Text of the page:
The old center of Stockholm, on the island of Gamla Stan, swarms with tourists—and probably a few locals too—in the months of July and August.
Among the sights they visit is a medieval-era church called Storkyrkan. What few seem to know is that Storkyrkan also offers guided tours twice a day up its clock tower, only during the summer months. When I explored Gamla Stan on my first day in Stockholm, I joined one of these tours, along with only about six other people.
This climb is not tidied up or made easier for tourists. Unlike many towers I’ve climbed, this is not one continuous stairway with the occasional landing where you can catch your breath. Instead, it’s a series of disconnected stairways, depending on what part of the tower you are passing through.
The stairways—brick at first, then, further up, wood—are worn and sometimes steep. In some places we needed to duck our heads, sometimes simply because the doorways between parts of the tower are low, but also sometimes to avoid a modern sprinkler system.
I noticed a particular smell up there too. It is the smell of ancient, solid wood. I’ve noticed it before inside historical ships and old wooden windmills. The tower’s structure includes similarly massive and ancient wooden support beams.
On the way up, we passed the tower’s bells, and the guides told us their history and purposes. The tower was originally used as a watchtower to warn the city if enemies attacked, but also to spot fires. In earlier centuries, much of Stockholm’s housing was wooden, so fire was a very real danger.
The tower itself was a challenge to build, using brick reinforced with iron. A smithy operated inside the tower to avoid having to carry iron bars all the way up from the street.
In one of the tower rooms where we stopped to look at the view, a guide pointed out an interesting mystery. A door opens to the air. It was probably used to accommodate a pulley to lift supplies from the ground. The puzzle is: why is there a door handle on the outside of that door?
I thoroughly enjoyed the tour, and it served to give me some basic background knowledge of the general history of Stockholm as well. The two guides who came up with us—I got the impression two guides accompanied us to keep us out of danger—were pleasant and knowledgeable and spoke excellent English.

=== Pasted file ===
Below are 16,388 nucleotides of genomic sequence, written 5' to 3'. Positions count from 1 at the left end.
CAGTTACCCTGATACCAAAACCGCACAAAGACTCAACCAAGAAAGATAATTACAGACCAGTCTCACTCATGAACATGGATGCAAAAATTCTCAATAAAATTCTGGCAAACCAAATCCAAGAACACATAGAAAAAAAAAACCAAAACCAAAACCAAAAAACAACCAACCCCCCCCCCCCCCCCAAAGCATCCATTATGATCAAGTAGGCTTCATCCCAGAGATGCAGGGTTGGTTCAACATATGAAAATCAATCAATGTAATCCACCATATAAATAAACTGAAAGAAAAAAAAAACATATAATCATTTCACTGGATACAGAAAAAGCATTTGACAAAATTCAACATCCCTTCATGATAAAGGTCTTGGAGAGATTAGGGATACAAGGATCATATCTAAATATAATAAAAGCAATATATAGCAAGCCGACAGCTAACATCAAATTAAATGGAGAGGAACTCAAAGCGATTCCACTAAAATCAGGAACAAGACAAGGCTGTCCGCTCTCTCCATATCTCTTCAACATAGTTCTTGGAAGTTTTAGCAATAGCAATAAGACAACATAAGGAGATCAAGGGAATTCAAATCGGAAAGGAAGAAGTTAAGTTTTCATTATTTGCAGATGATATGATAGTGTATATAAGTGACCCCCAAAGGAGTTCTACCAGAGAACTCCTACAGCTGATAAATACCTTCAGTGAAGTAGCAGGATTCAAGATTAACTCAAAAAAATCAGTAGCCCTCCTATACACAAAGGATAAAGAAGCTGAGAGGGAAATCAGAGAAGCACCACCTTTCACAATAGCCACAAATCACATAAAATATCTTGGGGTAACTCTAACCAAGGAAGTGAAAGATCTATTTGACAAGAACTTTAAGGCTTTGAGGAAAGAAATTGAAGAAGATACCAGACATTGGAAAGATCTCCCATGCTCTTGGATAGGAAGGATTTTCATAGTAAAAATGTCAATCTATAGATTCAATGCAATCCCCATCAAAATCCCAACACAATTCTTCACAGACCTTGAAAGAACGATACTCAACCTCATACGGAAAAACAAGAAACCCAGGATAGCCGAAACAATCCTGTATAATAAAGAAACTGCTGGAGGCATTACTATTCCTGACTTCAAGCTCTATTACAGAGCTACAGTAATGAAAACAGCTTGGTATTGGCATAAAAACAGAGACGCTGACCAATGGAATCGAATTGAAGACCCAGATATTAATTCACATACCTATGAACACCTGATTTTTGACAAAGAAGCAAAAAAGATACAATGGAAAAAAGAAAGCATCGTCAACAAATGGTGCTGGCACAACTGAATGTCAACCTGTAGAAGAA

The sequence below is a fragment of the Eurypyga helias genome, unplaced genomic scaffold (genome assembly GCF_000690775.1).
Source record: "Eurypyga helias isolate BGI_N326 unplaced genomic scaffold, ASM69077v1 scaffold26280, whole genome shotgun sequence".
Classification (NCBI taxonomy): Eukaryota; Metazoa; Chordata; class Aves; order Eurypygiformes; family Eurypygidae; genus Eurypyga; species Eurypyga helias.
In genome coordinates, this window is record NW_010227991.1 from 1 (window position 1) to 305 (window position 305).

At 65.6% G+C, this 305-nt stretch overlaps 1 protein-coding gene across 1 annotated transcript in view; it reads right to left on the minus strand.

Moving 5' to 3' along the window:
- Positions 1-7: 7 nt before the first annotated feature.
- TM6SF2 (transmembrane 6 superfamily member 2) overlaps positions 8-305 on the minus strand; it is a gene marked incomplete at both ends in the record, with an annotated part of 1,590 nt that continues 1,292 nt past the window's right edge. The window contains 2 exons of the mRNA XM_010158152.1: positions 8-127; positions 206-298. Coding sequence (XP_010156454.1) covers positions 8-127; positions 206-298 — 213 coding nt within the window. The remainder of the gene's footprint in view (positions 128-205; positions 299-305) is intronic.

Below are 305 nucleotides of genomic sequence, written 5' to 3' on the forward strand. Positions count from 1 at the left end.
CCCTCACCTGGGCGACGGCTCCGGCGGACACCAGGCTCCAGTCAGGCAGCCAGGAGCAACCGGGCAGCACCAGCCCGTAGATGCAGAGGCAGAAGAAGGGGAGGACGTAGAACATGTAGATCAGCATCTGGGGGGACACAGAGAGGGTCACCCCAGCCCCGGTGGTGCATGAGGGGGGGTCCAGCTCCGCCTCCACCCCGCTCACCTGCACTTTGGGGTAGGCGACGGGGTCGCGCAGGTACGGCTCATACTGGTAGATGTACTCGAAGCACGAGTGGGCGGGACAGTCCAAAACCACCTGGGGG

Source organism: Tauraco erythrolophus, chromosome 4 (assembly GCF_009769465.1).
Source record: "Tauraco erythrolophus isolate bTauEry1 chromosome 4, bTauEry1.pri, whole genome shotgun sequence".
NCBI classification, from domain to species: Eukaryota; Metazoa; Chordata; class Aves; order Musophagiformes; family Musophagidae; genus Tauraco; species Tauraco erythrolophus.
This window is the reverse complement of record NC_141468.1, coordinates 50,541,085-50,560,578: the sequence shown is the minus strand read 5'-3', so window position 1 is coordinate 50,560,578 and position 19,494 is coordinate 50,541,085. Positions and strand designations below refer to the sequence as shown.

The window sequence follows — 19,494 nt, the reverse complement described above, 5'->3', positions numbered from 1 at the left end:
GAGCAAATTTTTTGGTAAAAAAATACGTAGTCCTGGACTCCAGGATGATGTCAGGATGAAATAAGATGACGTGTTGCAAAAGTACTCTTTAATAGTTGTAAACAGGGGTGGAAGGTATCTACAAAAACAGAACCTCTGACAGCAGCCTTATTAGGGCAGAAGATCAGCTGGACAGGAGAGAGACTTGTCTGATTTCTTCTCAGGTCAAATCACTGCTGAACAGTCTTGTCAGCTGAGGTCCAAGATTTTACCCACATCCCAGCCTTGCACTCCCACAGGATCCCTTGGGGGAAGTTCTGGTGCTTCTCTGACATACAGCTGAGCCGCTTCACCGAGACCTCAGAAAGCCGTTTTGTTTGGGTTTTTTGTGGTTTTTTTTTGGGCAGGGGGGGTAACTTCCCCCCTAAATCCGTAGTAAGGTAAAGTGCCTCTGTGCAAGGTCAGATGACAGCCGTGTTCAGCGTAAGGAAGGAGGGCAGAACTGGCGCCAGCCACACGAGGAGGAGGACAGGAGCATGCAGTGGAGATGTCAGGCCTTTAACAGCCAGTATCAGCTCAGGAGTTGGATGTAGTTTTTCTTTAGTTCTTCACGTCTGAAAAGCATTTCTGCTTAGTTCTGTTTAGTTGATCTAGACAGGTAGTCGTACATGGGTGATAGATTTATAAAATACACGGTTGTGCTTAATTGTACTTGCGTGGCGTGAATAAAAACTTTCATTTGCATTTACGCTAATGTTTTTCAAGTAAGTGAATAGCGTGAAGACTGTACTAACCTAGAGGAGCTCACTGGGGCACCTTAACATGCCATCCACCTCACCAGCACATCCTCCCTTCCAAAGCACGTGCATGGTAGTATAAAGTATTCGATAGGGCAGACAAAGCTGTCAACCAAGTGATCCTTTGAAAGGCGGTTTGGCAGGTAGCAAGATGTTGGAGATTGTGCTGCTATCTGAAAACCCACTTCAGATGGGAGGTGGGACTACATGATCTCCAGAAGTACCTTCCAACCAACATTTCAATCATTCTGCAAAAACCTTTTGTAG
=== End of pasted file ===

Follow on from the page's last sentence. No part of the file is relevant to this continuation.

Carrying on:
Best of all, near the top of the tower, the guides allowed us to walk outside all the way around the little guardroom. I would definitely not recommend this if you have any fear of heights. In some places it’s extremely narrow: I had to walk sideways to squeeze between jutting parts of the tower’s wall and the outside railing. At the same time, the floor tilts toward the outside edge, adding to the feeling of being off-balance.
Despite my fear, though, the views from up there were enthralling, and any fear receded as I enjoyed them.
By the way, the church itself is worth a visit as well. Built in the late 1200’s, it became a Lutheran church during the Reformation in the 1500’s.
The most immediately striking features of this church as you enter are the pulpit and the two royal pews, all in completely over-the-top French baroque style, dating to about 1700.
The other astounding feature is the huge wooden statue of St George and the dragon. It is in remarkably good condition for such detailed work, built in 1489.
If you go to Stockholm, you’ll undoubtedly go see Gamla Stan: everyone does, and for good reason. Make sure, while you’re there, to check out Storkyrkan as well. If it’s summertime and tours up the tower are available, don’t hesitate. It’s worth the effort.
To read more about what to see in Gamla Stan, see To Travel Too’s post on why you should visit Gamla Stan in Stockholm.
Hi, I’m Rachel!
Rachel’s Ruminations is a travel blog focused on independent travel with an emphasis on cultural and historical sites/sights. I also occasionally write about life as an expatriate. I hope you enjoy what I post here; feel free to leave comments! Read more...